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Several interesting applications of bitcoins involve a scenario where they are intentionally "destroyed". Is there an open source tool that can be used to destroy bitcoins?

And if so, is it possible to programmatically verify (via the same tool or another) that the bitcoins have indeed been destroyed?

  • possible duplicate of Can a bitcoin be destroyed? – Stephen Gornick Feb 3 '13 at 7:59
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    @StephenGornick That question asks whether it is theoretically possible. I think we can all agree that the answer to that is "Yes." What I'm asking is whether there's an existing solution for it before I go off and reinvent the wheel. – Nick ODell Feb 3 '13 at 8:20
  • I don't think there's an existing solution because there isn't a big need for one. A) People don't usually want to destroy their bitcoins, and B) you can send some bitcoins to one of a few known unspendable addresses and verify the transaction on any block explorer. – morsecoder Oct 28 '14 at 4:15
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    just send them to 12xpePzAGeJP68Fe6wfLrRgLwDmEWsYgHy, i'll take care of the dirty business discretely :) – Willem Hengeveld Oct 30 '14 at 1:47
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The most secure way to destroy bitcoins is to send them to a script that can never return true, and which includes the reference code that confirms the goal of destroying these coins. I don't know of readily available software tools that can do that, and I'm not sure the network will accept these transactions.

Here's a simple method everyone can try at home: Take the reference code, apply RIPEMD-160 and encode it as an address. Do a transaction which sends a satoshi to this address, and the the coins-to-destroy to 1BitcoinEaterAddressDontSendf59kuE.

To demonstrate my point, here is me destroying 1 mBTC - http://blockchain.info/tx/f374fb91ea29b02d295d535da537c7770caa71c4937095c51467b4d8b1b60c1b. Address is hash of https://bitcoin.stackexchange.com/a/7443/575.

Signing a message with the address used to send can also be employed as extra verification.

  • Removed remark that the hash can be used as a recipient of the coins, it's too easy to game. – Meni Rosenfeld Feb 3 '13 at 19:07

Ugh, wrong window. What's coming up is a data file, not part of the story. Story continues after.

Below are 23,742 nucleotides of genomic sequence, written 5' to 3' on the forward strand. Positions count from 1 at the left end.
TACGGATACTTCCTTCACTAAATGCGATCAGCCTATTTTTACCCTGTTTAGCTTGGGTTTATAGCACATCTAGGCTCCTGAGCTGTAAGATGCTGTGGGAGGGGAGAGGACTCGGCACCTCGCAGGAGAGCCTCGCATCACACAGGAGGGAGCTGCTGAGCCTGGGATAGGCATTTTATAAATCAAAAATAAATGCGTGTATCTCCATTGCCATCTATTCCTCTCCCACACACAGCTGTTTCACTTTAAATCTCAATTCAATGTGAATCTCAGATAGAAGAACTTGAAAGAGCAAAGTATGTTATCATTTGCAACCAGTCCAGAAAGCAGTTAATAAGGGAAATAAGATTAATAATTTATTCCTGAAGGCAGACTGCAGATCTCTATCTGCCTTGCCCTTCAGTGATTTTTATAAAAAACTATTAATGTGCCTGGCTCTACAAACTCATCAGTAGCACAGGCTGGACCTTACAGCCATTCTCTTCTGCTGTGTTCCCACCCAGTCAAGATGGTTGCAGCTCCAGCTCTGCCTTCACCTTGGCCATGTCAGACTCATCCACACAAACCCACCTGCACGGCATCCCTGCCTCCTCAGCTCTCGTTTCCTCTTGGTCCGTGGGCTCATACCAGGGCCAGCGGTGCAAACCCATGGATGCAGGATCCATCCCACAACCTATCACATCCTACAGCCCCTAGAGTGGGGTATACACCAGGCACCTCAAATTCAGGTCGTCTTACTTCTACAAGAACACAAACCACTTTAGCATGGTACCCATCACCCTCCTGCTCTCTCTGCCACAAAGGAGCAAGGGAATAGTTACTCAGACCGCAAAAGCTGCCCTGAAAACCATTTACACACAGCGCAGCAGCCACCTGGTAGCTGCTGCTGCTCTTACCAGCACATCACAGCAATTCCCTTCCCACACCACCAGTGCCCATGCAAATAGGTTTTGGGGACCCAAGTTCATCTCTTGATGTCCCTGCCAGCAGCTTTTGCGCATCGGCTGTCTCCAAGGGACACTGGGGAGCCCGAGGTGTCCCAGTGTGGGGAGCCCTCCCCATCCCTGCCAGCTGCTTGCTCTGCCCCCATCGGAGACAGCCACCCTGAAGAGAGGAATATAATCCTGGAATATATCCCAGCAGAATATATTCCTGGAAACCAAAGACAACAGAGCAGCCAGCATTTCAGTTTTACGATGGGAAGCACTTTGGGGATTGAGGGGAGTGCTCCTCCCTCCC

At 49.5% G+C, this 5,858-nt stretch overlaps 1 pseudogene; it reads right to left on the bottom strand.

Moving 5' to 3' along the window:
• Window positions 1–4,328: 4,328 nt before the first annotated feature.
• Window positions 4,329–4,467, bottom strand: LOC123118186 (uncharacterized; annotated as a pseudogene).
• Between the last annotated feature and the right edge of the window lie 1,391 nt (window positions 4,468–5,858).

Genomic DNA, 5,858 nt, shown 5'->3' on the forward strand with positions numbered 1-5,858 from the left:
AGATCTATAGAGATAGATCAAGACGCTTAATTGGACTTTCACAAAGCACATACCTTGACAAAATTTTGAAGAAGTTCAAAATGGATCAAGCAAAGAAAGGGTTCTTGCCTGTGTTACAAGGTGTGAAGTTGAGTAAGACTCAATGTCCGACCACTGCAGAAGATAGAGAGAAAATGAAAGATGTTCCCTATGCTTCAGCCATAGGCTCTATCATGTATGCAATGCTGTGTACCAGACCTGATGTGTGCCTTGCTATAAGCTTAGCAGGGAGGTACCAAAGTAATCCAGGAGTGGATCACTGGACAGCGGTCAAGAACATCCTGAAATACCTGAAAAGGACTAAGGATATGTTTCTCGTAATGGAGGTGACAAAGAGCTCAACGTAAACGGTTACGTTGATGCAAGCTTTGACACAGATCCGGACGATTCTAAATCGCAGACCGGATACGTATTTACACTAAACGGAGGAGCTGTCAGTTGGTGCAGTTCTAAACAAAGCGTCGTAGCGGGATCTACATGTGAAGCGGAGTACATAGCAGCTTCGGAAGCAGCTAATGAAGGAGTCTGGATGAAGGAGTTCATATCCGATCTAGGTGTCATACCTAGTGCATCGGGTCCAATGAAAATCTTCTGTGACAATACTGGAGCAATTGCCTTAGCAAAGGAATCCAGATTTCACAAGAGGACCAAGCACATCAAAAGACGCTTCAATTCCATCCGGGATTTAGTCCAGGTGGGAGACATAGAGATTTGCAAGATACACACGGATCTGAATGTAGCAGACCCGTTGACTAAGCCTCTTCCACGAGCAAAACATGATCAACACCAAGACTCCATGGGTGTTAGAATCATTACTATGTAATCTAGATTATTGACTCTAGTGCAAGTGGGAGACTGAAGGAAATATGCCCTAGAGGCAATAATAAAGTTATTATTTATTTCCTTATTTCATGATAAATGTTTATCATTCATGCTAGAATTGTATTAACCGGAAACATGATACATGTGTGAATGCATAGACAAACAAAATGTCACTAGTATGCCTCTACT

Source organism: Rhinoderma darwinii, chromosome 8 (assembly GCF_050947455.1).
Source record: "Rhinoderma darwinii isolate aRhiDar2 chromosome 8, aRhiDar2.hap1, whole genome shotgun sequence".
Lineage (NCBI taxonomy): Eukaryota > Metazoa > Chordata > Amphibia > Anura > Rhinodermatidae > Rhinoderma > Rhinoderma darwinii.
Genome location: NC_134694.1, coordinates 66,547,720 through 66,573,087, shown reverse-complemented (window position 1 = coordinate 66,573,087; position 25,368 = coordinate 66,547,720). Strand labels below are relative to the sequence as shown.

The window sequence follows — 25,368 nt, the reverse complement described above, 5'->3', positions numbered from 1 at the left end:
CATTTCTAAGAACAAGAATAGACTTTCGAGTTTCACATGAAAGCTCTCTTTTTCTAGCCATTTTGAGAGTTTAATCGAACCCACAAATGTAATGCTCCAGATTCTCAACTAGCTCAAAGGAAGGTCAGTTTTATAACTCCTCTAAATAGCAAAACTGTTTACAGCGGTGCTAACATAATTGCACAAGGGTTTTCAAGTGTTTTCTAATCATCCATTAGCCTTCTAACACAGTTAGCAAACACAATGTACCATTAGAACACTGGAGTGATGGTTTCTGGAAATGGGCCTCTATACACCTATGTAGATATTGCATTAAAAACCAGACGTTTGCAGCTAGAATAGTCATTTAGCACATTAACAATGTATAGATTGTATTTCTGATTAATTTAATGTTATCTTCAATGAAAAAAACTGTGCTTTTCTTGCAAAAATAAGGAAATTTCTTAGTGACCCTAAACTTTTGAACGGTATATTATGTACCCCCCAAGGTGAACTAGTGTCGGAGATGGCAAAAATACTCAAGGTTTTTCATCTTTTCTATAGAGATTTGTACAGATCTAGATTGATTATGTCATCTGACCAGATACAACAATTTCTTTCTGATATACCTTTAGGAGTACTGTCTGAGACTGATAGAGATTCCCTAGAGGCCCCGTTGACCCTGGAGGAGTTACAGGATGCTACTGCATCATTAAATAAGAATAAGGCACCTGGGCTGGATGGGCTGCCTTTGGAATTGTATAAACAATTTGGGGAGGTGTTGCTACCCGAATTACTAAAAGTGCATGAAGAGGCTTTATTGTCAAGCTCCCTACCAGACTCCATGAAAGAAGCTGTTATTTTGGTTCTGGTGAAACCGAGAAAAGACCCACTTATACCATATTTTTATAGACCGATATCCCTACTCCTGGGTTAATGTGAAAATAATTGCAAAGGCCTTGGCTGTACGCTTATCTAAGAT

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    Perhaps not the most elegant approach, but it is 1) very simple, and 2) works with a lot of existing tools. +1 for that. – Nick ODell Feb 3 '13 at 23:09
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    You could also use 1111111111111111111114oLvT2, which has an internal hash of 0000000000000000000000000000000000000000. – Nick ODell Mar 10 '13 at 17:37
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Why destroy the coins?

This post at bitcointalk.org discusses using Bitcoin for email micropostage, in a similar way to Hashcash.

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    1) A legitimate email provider only needs to destroy the coins once, whereas a spam sender will need to do it every time his server is blocked. 2) This page estimates that there are 280,000 legitimate email messages sent per day. Imagine if all those required a bitcoin transaction. Sure, some can be batched up/not sent, but what about the other ones? – Nick ODell Feb 3 '13 at 16:57
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I'm not aware of any tool that does this specifically.

One easy way to burn coins would be to send them to a junk bitcoin public address.

To convince people the public address is indeed junk Generate it with a public formula relying on crypto hash function : truncateToCompressedPublicAdressLength( sha512( "anything : for example the cause for which you are burning the coin" ) )

Generating the key from its compressed representation should give a 'valid' (representing a point on the elliptic curve) public address, with a probability > 0.5, so you just have to twiddle a few bits if the key is not valid.

The address would be considered junk by design, provided you trust sha512 and bitcoin.

You can even let them choose freely the last few bytes of the public key (after the hash was applied), to convince them even more you can't know the associated private key.

Blog article about people hiding data into the blogchain: http://www.righto.com/2014/02/ascii-bernanke-wikileaks-photographs.html

You may find information relative to proof of burning: https://en.bitcoin.it/wiki/Proof_of_burn

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